When I commenced studying law I had a fear. That was that as each component of this acquired knowledge began to be assembled with other aspects of law each would begin to complement the other to develop a “rationality”. I feared that a continuousness of associated values could evolve into a unitary whole, seemingly a “reasoning”. My concern was that this “reasonableness” might become autonomous, self fulfilling, self proving and self-perpetuating. Dangerously, the discipline of law might escape a relationship with the “real world”.
Naturally, I was comparing this with medicine. In medicine there is also a rational continuum. The difference, however, between law and medicine, is that medicine reverts at every stage to the biology. It is continually tested against biology because the biological success of medicine is the imperative guideline.
Law, on the other hand, although reflecting intuitive human values (see discussion elsewhere) appeared to me to be progressively distancing from those values. It has long been speculated that systems of law were not systems of justice. It was that which concerned me greatly, having watched legal activity first hand for many years as an expert medical witness. Much of what I saw as a witness in court demonstrated that the system of legal reasoning became self-reinforcing and the parameters of decisions bore progressively less a relationship with the world as it is known to the layman. Added to this was the construct of a system of jargon. It is quite true that medicine exists in a realm of jargon of its own. However, another difference between law and medicine was that the jargon of the latter was related (and reverted) to the terminology of biology. On the other hand, the jargon of law bore no relationship to the terminology of human behaviour.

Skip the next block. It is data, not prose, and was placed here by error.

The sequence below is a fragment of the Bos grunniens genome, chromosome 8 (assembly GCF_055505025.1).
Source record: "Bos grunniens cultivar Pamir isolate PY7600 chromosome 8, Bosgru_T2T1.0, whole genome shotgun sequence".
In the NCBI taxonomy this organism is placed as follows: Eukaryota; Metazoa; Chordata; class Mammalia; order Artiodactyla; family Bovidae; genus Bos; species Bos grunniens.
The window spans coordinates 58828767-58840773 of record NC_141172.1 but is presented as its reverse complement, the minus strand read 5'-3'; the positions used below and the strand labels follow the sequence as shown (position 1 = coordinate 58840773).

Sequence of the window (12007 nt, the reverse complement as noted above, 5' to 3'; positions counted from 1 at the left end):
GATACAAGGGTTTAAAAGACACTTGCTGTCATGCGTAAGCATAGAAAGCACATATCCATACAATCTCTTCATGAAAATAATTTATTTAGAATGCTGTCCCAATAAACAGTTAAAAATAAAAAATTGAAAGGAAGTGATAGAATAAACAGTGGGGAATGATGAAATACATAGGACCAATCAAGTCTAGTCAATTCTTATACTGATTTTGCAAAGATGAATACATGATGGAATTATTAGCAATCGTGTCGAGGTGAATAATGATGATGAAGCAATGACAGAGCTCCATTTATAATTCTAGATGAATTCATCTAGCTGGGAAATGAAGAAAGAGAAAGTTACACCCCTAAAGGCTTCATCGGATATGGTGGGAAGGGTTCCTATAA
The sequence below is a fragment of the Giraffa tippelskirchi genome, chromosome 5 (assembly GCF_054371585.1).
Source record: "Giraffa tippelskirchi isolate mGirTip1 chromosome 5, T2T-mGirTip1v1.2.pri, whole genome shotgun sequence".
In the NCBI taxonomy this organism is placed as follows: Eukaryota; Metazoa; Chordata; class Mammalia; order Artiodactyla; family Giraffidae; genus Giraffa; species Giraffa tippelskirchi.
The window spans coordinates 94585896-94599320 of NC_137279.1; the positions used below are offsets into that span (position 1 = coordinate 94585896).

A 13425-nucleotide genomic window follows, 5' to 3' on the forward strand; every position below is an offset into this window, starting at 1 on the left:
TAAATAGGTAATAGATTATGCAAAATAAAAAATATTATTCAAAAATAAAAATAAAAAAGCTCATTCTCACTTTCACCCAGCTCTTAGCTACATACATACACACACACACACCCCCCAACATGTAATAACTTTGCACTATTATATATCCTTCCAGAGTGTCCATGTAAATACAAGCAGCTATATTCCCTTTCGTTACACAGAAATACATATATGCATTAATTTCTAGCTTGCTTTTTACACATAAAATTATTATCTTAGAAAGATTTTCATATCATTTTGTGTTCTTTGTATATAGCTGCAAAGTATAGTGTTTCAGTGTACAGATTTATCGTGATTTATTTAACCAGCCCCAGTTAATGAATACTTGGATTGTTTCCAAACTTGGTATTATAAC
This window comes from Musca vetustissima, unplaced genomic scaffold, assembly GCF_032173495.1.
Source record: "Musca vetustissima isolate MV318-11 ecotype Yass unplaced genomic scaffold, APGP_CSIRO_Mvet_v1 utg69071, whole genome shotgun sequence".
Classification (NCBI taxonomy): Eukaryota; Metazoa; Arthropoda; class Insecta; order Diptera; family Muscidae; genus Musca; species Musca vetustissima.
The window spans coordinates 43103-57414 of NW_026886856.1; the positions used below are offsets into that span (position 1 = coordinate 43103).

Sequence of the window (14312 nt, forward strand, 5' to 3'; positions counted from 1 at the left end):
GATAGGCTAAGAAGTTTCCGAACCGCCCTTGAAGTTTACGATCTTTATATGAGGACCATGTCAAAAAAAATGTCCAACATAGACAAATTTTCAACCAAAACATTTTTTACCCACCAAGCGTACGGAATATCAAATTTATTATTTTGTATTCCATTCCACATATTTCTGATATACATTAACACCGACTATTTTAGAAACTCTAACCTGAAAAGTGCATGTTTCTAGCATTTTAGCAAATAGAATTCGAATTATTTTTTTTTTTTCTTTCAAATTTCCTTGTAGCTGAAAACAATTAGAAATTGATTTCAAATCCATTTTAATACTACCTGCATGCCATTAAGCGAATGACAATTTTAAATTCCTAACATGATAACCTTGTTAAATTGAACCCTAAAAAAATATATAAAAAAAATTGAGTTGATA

As a child I perplexed my parents by asking why I spoke two languages. Those poor people were understandably perplexed. My query was that it seemed that for every word which had a certain quality of sound and format there appeared to be another word with another type of sound and format. For example house could be replaced by mansion, or tool be replaced by implement.
Later, naturally, I realized that I was speaking two languages because of the input of other languages into the continuum of Anglo Saxon which, for all practical purposes, was sufficient in its own right. I therefore could have learned Anglo Saxon and in that way been provided with sufficient language for all usual tasks.
In later life I came to realise that Law and medicine existed in two unrelated domains. Unlike English, each distant term (one for law, the other for medicine) was not interchangeable. The two sets of jargon were not mutually intelligible.
I have worked with lawyers who have practiced “injury law” for most of their careers. Yet, to my repeated astonishment, they knew little or nothing of medicine. They could not speak the jargon of medicine (although they made as though they could.